Full Title: Thorium fuel cycle — Potential benefits and challenges
Publisher(s): International Atomic Energy Agency
Publication Date: 5/2005
Length: 113 pages, PDF
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The outlook for nuclear power around the world has generally brightened with progressive improvement in the operating performance of existing reactors, ensuring economic competitiveness of nuclear electricity in liberalized electricity markets. At the end of 2002, some 441 nuclear power plants, with total installed capacity of 358 GW(e), were in operation worldwide, generating some 16% of global electricity. In the reference scenario, the annual average rate of growth of world nuclear capacity is expected to be in the range of 0.9% up to the year 2025 by which time the total installed nuclear power would be some 438 GW(e).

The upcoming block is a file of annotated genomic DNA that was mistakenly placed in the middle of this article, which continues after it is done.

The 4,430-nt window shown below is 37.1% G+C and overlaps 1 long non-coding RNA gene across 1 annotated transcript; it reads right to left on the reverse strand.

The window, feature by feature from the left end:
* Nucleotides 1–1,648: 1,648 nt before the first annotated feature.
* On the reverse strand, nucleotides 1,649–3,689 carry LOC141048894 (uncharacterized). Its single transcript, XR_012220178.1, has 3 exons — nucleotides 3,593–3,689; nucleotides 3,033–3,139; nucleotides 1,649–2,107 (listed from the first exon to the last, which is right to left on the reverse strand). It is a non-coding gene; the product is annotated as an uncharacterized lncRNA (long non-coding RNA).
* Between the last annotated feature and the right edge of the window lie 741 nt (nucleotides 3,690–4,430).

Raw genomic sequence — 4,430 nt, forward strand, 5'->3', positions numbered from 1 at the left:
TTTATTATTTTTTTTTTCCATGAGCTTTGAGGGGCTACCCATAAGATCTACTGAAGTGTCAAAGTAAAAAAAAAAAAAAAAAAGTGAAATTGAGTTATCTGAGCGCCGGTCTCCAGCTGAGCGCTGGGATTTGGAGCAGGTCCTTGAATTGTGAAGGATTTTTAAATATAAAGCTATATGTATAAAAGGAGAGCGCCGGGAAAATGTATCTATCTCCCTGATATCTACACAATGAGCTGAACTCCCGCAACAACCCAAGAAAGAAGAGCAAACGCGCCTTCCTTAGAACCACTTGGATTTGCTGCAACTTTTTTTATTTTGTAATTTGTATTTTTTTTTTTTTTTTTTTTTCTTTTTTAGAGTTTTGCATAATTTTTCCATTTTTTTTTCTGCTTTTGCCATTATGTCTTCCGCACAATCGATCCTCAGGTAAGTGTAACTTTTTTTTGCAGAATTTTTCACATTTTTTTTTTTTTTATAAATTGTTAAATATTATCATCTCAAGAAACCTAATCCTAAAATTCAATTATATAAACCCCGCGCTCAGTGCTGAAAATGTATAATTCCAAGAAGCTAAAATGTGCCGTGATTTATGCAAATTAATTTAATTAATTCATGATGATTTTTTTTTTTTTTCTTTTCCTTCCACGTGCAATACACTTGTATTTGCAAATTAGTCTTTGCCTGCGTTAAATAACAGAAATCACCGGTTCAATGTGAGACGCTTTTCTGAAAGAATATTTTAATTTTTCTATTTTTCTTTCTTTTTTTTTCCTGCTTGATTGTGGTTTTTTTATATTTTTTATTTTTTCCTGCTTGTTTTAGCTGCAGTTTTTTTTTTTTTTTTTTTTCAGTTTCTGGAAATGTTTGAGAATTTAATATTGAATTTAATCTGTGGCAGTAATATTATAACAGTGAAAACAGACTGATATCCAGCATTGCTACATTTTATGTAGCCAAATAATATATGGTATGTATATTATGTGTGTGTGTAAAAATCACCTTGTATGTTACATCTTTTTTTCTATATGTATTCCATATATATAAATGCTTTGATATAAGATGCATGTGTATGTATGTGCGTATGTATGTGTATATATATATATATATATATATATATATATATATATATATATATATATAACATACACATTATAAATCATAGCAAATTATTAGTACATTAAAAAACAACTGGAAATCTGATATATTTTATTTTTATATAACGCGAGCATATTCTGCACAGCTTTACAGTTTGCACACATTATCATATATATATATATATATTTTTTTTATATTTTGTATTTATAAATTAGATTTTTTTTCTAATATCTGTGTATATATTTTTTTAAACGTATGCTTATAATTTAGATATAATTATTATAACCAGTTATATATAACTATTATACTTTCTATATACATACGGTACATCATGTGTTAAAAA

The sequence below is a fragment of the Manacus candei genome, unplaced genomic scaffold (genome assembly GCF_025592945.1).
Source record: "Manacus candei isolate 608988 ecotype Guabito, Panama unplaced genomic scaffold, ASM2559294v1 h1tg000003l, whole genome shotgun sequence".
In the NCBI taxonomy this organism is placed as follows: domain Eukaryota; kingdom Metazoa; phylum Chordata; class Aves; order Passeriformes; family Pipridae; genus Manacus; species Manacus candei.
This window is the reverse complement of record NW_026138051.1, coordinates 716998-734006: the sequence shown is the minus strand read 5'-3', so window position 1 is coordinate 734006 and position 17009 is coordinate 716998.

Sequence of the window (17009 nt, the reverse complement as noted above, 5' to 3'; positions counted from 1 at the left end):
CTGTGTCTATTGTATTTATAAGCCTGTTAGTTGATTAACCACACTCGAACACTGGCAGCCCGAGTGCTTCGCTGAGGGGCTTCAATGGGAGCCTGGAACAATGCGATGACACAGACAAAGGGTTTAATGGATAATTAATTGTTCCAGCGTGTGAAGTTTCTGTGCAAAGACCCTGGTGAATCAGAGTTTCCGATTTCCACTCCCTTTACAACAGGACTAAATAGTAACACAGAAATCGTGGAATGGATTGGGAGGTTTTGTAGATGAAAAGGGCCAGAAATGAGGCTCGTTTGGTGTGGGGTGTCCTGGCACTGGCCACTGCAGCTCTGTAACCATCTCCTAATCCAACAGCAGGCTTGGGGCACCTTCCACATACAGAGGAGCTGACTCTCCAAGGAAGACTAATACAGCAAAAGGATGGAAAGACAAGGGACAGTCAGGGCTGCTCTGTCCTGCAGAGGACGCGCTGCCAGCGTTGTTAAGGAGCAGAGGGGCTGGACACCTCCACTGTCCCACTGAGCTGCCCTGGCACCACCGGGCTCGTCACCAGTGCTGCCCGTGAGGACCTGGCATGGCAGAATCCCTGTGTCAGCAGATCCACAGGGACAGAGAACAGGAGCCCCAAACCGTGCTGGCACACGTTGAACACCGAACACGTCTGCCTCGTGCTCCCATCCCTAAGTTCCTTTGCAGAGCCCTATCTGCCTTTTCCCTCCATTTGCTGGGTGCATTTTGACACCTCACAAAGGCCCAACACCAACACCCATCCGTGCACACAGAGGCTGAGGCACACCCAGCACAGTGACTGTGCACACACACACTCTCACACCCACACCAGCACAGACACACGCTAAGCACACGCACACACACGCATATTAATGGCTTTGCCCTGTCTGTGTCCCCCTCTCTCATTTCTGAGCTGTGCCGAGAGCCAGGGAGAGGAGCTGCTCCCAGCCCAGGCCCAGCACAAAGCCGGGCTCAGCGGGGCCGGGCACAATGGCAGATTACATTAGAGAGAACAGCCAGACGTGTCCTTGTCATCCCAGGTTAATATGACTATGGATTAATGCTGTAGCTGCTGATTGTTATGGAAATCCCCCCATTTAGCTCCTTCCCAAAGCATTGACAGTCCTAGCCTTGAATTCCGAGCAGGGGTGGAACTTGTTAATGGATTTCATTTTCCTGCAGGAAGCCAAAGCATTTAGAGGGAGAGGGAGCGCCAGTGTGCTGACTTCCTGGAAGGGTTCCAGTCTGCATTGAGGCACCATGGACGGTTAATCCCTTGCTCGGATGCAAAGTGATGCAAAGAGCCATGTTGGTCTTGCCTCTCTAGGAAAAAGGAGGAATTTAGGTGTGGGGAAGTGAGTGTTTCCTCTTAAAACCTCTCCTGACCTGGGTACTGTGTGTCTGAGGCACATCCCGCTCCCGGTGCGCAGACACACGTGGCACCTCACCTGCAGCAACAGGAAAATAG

Thorium is 3 to 4 times more abundant than uranium and is widely distributed in nature as an easily exploitable resource in many countries. Unlike natural uranium, which contains ~0.7% ‘fissile’ 235U isotope, natural thorium does not contain any ‘fissile’ material and is made up of the ‘fertile’ 232Th isotope only. Hence, thorium and thorium-based fuel as metal, oxide or carbide, has been utilized in combination with ‘fissile’ 235U or 239Pu in nuclear research and power reactors for conversion to ‘fissile’ 233U, thereby enlarging the ‘fissile’ material resources